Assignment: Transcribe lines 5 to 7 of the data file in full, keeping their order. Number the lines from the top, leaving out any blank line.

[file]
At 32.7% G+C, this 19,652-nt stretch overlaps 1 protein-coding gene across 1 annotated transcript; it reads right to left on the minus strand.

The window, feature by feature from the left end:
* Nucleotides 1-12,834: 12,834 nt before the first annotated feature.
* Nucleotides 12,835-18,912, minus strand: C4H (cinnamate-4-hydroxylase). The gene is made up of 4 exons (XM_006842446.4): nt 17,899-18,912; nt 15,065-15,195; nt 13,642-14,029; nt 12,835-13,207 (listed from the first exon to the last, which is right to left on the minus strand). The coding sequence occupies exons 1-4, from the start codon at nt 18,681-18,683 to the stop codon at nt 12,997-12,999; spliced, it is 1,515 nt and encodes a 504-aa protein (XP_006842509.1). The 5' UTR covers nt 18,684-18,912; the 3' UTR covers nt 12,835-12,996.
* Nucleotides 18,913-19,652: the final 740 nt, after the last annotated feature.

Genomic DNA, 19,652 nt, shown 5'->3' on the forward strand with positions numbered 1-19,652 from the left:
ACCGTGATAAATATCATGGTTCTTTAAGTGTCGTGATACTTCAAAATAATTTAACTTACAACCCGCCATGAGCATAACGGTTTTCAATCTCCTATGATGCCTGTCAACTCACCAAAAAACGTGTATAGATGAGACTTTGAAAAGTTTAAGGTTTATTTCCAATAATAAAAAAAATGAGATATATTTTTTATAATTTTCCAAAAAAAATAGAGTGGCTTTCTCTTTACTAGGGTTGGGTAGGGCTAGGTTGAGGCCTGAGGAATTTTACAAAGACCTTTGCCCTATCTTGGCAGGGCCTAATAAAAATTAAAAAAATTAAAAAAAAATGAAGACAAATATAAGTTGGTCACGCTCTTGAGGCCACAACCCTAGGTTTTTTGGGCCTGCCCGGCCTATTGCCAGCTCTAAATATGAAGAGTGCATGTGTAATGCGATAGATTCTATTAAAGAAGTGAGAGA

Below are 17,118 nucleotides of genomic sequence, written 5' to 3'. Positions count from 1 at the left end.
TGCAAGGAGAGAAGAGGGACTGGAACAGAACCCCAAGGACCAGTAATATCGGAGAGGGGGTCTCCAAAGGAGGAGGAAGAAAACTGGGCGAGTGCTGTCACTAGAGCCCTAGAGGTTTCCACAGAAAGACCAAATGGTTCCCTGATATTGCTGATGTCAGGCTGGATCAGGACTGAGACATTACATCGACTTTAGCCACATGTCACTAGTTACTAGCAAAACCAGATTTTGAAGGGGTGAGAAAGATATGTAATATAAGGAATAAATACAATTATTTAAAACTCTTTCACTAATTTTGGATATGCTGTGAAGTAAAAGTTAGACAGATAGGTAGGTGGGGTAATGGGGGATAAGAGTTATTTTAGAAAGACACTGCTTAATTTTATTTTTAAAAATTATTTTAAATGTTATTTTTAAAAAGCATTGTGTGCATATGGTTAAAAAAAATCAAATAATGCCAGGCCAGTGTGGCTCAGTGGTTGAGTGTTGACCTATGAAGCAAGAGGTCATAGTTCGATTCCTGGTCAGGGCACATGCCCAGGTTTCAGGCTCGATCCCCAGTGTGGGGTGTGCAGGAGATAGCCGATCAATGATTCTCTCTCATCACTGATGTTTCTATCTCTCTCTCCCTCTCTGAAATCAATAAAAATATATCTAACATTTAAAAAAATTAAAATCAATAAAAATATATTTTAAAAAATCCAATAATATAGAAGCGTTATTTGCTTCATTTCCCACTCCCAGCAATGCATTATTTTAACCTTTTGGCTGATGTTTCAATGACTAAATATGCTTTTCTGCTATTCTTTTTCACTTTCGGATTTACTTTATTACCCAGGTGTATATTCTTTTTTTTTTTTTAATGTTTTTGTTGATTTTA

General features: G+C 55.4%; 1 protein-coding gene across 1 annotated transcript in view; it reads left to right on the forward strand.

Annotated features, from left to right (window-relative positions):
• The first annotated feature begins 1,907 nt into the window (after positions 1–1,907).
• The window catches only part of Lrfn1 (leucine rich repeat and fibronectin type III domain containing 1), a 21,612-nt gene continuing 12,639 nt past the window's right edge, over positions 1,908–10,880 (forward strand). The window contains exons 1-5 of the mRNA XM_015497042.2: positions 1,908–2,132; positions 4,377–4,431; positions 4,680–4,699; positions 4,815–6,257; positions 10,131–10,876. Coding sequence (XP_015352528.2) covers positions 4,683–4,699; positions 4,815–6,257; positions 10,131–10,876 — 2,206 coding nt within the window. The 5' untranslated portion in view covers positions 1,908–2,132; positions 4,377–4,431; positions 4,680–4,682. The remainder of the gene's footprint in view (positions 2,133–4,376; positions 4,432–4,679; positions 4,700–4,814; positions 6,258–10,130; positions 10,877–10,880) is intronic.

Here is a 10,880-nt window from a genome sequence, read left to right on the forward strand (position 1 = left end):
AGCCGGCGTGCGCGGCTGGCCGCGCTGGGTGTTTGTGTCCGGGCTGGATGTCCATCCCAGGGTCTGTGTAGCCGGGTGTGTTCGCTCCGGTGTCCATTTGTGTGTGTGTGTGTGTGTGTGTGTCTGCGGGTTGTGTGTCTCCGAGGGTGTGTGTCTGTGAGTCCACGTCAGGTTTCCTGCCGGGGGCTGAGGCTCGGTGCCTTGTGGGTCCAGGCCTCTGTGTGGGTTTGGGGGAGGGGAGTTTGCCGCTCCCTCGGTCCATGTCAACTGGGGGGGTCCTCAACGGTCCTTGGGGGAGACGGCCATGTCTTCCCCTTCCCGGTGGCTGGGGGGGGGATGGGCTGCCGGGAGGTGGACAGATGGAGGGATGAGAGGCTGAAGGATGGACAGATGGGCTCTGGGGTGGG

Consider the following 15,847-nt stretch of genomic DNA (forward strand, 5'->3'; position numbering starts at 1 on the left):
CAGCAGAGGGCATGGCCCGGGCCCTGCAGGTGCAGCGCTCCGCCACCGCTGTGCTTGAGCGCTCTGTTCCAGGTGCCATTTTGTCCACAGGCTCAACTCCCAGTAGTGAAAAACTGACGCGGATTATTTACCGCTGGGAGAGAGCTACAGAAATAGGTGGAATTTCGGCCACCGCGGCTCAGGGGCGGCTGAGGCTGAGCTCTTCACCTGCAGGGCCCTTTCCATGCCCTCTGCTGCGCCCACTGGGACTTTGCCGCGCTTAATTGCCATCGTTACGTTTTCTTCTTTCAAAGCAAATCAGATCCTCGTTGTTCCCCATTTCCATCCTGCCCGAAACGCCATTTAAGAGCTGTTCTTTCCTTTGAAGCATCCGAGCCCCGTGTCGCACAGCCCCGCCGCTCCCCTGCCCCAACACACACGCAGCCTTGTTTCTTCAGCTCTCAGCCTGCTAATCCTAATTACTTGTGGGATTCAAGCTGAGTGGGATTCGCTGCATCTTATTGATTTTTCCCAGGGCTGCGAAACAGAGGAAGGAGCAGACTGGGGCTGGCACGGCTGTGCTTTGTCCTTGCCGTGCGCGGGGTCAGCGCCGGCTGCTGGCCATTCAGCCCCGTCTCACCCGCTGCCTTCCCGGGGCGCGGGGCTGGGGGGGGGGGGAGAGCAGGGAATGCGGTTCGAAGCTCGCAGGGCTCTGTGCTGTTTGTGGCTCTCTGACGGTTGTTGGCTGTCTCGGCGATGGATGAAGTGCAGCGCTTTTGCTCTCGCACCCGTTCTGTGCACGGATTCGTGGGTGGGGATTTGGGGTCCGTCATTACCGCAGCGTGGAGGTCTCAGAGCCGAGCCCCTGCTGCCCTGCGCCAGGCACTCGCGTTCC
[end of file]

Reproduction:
* Nucleotides 18,913-19,652: the final 740 nt, after the last annotated feature.

Genomic DNA, 19,652 nt, shown 5'->3' on the forward strand with positions numbered 1-19,652 from the left:
ACCGTGATAAATATCATGGTTCTTTAAGTGTCGTGATACTTCAAAATAATTTAACTTACAACCCGCCATGAGCATAACGGTTTTCAATCTCCTATGATGCCTGTCAACTCACCAAAAAACGTGTATAGATGAGACTTTGAAAAGTTTAAGGTTTATTTCCAATAATAAAAAAAATGAGATATATTTTTTATAATTTTCCAAAAAAAATAGAGTGGCTTTCTCTTTACTAGGGTTGGGTAGGGCTAGGTTGAGGCCTGAGGAATTTTACAAAGACCTTTGCCCTATCTTGGCAGGGCCTAATAAAAATTAAAAAAATTAAAAAAAAATGAAGACAAATATAAGTTGGTCACGCTCTTGAGGCCACAACCCTAGGTTTTTTGGGCCTGCCCGGCCTATTGCCAGCTCTAAATATGAAGAGTGCATGTGTAATGCGATAGATTCTATTAAAGAAGTGAGAGA